Home > Music, Tech > Pay for music online?

Pay for music online?

There are quite a few online music sellers these days. I occasionally wonder if I should start using one or the other, but they’re obviously not at the point where I get much out of them. So I get to thinking, what would work for me?

My music comes primarily from downloads right now. I don’t download a ton of music, but it’s a significant amount. I also buy CDs, though I buy fewer CDs than albums I download (I buy more CDs than I would if I didn’t download, however). I also almost exclusively download whole albums. The process generally goes I download an album, I like or don’t like it, if I like it enough I buy the CD at some point in the future. I buy CDs for essentially two reasons: supporting the band and sound quality. I don’t get to go to many shows out here, so buy a band’s CD is the best way I have to support them. As far as sound quality, I like having the option of popping a CD in my home theater setup and listening with my Sennheisers. Burned CDs from MP3s don’t cut it.

So the current online models don’t help me much. I don’t download music to have digital copies of it, I download it because it’s easy access to a lot of music and I don’t have to waste money to hear a new album I may or may not like. So I shy away from actually buying digital copies of songs. I also run Linux, which means DRM essentially ends any compatibility with existing services. Of course, if I weren’t running Linux, I still wouldn’t put up with DRM. The selection on some of these services also sucks. My taste runs from pretty mainstream (Radiohead, The Decemberists), to less popular but widely available (Opeth, Porcupine Tree), to pretty obscure bands (The Pineapple Thief, Do Make Say Think). It’s hard for any online service to span that range.

What would I support, then? A subscription based service might work. A monthly fee and I can download a certain amount of good quality MP3s, DRM-free. On top of that, the option to purchase lossless copies and/or CDs of what I’ve downloaded would be good. It would have to be a pretty significant discount from typical store prices, but it could work. The selection obviously has to be wide enough to make it worth the cost, which is maybe the biggest problem. The store also has to work on my OS, meaning it should probably be web-based and not an application like iTunes.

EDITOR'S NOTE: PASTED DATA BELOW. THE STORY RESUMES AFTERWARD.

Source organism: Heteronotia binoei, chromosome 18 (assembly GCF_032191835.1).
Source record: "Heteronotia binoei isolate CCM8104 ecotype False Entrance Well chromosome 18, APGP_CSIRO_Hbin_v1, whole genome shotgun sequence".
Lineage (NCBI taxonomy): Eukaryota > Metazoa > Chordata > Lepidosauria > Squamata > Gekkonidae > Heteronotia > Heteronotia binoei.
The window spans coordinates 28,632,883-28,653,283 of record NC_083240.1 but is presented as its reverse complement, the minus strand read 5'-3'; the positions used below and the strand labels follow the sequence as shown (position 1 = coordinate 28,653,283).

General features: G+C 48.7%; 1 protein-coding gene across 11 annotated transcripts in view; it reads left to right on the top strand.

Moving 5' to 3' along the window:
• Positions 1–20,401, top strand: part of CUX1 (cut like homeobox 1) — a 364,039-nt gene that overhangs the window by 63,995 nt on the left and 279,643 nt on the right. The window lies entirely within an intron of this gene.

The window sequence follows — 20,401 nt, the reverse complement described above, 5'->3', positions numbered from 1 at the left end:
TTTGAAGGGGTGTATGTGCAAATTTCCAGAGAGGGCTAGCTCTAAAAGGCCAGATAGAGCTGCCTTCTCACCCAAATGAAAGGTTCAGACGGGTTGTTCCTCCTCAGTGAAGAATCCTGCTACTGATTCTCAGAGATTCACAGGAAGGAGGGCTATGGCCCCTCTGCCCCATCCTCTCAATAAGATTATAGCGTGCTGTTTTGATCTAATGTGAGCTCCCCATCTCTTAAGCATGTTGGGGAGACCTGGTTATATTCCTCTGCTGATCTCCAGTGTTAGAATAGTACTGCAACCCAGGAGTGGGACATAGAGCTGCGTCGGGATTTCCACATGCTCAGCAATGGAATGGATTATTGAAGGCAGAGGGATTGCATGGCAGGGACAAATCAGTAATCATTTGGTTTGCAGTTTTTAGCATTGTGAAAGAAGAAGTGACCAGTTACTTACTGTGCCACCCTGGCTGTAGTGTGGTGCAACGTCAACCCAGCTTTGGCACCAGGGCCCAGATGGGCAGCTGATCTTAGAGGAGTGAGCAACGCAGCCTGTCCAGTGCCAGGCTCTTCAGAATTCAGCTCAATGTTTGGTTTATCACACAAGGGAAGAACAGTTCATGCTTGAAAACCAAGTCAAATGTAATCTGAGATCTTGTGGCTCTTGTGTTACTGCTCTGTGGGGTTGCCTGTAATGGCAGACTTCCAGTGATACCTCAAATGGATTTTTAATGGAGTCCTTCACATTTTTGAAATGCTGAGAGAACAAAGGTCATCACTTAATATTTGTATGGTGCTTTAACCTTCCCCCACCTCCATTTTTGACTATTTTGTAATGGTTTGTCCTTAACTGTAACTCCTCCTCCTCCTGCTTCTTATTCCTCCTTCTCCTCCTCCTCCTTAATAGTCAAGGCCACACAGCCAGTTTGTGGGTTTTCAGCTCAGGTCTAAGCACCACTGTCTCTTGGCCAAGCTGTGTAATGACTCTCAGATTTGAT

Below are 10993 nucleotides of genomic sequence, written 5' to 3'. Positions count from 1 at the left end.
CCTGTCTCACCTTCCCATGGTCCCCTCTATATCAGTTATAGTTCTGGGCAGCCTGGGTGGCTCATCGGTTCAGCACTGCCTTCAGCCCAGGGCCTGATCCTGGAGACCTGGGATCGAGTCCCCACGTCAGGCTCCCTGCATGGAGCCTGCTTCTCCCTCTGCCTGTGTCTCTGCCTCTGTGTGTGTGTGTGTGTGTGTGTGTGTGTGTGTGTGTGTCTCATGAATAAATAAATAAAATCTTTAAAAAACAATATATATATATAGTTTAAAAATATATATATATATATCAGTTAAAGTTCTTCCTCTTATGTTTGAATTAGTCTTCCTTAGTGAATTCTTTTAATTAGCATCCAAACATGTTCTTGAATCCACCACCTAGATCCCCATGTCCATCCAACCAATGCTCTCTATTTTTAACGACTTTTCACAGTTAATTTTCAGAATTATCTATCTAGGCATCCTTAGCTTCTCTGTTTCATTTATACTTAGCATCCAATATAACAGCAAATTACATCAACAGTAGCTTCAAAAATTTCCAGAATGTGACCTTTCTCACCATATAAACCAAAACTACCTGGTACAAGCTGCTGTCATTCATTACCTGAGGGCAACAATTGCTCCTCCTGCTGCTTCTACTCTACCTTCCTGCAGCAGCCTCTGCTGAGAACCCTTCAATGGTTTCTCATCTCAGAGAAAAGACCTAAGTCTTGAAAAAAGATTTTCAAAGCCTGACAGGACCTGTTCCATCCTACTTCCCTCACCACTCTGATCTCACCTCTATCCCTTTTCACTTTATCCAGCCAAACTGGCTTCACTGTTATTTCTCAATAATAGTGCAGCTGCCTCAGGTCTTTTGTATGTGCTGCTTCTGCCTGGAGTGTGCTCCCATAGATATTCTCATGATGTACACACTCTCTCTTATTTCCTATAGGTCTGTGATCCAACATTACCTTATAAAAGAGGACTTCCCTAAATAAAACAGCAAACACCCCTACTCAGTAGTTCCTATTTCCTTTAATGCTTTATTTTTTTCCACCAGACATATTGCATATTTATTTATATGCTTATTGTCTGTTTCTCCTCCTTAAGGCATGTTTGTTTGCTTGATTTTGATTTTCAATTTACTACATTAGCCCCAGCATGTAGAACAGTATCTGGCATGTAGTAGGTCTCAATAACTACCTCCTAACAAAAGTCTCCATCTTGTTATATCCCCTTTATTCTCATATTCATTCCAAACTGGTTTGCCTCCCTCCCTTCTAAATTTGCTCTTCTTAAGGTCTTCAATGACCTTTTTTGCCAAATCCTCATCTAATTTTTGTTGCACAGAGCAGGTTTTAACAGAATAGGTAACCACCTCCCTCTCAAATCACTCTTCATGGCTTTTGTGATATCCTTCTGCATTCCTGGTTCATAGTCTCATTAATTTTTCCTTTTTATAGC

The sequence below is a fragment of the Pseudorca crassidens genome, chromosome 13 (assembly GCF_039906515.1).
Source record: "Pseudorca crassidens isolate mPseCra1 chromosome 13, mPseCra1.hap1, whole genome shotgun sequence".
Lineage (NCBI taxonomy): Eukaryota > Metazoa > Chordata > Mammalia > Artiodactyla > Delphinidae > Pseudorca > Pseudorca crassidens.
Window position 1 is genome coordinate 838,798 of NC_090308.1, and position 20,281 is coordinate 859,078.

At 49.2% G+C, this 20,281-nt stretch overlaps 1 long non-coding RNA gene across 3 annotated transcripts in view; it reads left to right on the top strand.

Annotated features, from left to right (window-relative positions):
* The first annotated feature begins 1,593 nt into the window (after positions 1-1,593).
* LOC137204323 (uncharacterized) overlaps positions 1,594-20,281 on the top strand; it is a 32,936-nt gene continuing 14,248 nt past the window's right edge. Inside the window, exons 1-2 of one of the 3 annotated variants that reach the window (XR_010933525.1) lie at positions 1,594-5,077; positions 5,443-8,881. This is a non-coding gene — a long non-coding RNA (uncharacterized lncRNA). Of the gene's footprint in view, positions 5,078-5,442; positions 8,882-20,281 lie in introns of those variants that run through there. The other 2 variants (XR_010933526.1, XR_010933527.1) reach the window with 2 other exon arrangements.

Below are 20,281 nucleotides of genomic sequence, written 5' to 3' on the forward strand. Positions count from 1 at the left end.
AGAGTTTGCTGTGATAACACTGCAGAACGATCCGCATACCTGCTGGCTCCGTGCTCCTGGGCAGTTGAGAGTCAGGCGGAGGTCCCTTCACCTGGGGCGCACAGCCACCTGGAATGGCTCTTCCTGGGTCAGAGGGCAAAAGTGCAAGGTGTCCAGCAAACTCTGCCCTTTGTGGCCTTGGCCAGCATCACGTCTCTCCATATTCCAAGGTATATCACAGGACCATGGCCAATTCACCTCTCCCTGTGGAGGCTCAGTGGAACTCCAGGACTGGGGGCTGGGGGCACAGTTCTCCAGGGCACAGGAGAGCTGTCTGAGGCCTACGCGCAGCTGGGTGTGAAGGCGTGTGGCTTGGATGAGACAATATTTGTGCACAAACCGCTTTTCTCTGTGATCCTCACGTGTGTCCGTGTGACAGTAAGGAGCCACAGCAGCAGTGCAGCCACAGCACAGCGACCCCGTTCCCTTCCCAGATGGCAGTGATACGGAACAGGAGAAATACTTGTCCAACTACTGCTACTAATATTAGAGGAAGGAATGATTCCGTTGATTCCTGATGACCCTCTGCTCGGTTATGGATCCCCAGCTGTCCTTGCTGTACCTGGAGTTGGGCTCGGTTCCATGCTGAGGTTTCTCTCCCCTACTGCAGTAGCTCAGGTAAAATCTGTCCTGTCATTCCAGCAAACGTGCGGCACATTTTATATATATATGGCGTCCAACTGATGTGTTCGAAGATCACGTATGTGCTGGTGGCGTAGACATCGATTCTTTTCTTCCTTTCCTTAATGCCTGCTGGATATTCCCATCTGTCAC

I’ve bought maybe 7 CDs this year so far. That’s probably $80-$90 in four months. That’s $20-$22 a month. At $8 a CD, that’s $56, leaving $30 or so for a monthly fee, which works out to $7.50 a month. $8 a CD and $7.50 a month? That doesn’t seem implausible to me. If you go less than that, I’m probably saving money by switching to the service.

Maybe it is implausible. I don’t really know. But that’s what it would take.

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Categories: Music, Tech
  1. April 27, 2008 at 7:33 pm | #1

    I started paying for Rhapsody a few months ago. So far, it is working out well for me.

    I have an ipod touch, but don’t really care to download songs to it. In fact, I spend an inordinate amount of time wondering why I even have it. It is good for movies while I am traveling I suppose. The rhapsody ‘music on demand’ model works out really well for me at work and home. I have XM in the car, so I am pretty much set without downloading. I am not going to pay a dollar per song from anyone.

  2. April 29, 2008 at 8:15 pm | #2

    I hate paying for something I don’t own; as soon as you aren’t paying anymore you have nothing to show for it. It is just like renting: as soon as you move you start all over. So paying a monthly fee to access something that will go away completely as soon I stop paying just seems like craziness to me.

    But then again, everyone is different. Good luck finding a solution.

  3. April 29, 2008 at 8:20 pm | #3

    I wasn’t clear about that, but the no DRM part means that I get to keep whatever I download when I’m a subscriber (that’s also why I suggested limits per month).

  4. April 29, 2008 at 9:28 pm | #4

    Oh, I see what you are getting at. I did that with eMusic for a while (x dollars per month for y downloads). They just didn’t have an expansive enough collection (at the time).

    I retroactively apply my comments to Shane…

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